The Illinois Condominium Property Act states what a Buyer needs to pay to the association when purchasing foreclosed property from a lender. A blog post I wrote some years ago talks about that. But the reality is, there’s a lot of confusion out there. A new bill introduced recently to the state House makes some proposals to help clarify the prospective buyer’s obligations. Specifically:1) Anyone who purchases a foreclosed condominium from the mortgagee of the condominium will be responsible for up to 9 months of regular back assessments.2) The association can include legal fees and court costs incurred because of the non-payment of assessments, but the TOTAL bill to the new buyer cannot be greater than 9 months of regular back assessments total.3) Any foreclosure sale notice must specifically state that anyone who buys the property from the mortgagee may be responsible for up to 9 months of back assessments.4) Any proposed buyer… read more →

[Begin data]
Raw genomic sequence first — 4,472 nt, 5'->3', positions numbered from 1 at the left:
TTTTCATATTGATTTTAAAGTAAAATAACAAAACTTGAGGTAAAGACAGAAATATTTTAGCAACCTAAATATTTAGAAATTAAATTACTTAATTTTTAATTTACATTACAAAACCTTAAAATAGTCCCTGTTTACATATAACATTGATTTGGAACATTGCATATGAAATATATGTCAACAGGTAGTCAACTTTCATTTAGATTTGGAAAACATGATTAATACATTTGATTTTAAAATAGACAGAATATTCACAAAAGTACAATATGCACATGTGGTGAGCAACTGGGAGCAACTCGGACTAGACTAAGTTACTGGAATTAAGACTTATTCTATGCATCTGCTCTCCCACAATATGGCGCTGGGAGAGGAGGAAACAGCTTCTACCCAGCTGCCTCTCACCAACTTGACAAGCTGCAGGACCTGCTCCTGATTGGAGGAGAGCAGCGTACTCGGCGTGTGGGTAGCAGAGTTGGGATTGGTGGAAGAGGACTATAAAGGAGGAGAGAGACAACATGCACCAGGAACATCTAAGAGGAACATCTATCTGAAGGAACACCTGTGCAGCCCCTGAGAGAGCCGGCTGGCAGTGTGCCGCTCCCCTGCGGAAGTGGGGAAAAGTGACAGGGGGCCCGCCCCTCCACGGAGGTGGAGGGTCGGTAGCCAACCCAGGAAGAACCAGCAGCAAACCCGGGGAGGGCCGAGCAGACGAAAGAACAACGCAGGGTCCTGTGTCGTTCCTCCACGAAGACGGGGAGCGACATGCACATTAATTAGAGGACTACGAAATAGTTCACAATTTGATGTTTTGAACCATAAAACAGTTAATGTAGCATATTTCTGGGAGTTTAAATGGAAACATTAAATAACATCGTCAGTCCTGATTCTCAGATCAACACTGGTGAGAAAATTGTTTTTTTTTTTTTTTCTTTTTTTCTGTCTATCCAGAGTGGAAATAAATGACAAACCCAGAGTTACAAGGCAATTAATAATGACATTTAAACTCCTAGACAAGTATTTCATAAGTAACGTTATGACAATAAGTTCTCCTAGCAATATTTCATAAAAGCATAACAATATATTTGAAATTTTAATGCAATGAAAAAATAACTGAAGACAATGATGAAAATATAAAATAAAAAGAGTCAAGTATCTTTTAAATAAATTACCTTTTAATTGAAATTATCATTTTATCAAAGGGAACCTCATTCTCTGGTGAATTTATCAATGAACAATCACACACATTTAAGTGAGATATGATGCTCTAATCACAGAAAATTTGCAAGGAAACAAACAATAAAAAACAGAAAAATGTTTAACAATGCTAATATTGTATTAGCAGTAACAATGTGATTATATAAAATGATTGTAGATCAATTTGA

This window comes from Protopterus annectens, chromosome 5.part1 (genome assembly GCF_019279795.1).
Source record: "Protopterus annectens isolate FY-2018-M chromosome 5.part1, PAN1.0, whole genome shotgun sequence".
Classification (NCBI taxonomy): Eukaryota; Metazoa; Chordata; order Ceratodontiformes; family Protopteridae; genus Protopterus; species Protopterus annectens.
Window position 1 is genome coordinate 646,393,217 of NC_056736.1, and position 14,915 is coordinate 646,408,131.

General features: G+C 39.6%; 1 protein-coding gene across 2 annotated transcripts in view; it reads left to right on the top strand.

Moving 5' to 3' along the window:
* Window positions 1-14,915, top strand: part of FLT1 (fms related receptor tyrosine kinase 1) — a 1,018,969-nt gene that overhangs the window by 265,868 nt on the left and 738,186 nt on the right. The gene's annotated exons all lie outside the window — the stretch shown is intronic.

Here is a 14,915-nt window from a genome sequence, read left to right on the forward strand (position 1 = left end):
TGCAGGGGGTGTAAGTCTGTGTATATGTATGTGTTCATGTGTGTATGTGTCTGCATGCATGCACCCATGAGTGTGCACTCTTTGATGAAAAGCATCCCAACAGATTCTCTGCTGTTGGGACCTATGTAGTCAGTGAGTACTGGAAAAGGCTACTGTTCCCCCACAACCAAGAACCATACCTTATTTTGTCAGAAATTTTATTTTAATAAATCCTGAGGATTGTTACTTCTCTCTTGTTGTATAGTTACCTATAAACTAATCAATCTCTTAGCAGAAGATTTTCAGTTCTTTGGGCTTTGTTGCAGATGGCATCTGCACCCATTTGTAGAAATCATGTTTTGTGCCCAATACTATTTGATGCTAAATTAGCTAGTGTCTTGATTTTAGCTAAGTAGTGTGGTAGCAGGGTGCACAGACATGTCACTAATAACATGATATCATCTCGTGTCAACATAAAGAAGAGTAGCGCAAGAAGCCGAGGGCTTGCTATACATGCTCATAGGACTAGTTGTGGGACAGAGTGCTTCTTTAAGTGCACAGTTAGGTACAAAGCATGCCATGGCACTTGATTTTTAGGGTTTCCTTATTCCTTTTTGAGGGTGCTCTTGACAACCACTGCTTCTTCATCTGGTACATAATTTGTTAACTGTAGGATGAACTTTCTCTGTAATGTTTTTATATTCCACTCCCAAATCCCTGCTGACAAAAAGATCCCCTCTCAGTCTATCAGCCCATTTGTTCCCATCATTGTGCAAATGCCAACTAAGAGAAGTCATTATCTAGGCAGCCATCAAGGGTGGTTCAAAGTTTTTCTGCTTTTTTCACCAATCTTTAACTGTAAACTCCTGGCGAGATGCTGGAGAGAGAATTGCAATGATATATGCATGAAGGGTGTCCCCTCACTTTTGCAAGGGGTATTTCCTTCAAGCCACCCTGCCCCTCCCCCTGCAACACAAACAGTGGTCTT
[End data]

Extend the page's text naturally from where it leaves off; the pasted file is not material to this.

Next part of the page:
According to RealtyTrac, in Illinois and around the country, foreclosures went down during the first quarter of 2013. While Illinois’ rate of foreclosure activity dropped nearly 5% from the first quarter of 2012, Illinois still ranks the third highest in foreclosure activity in the country. Only Florida and Nevada have more foreclosures than Illinois. Chicago, Cook County, and all of the collar counties, with the exception of DuPage County, had reduced foreclosure activity between January 1 and March 31, 2013. DuPage County’s foreclosure rate increased over both the first and last quarters of 2012. Nationally, 152,500 properties had foreclosures filed againt them in March of 2013. That’s actually a little less than the number of new foreclosures filed in February 2012, and about 23% less than the number of new foreclosures filed in March 2012.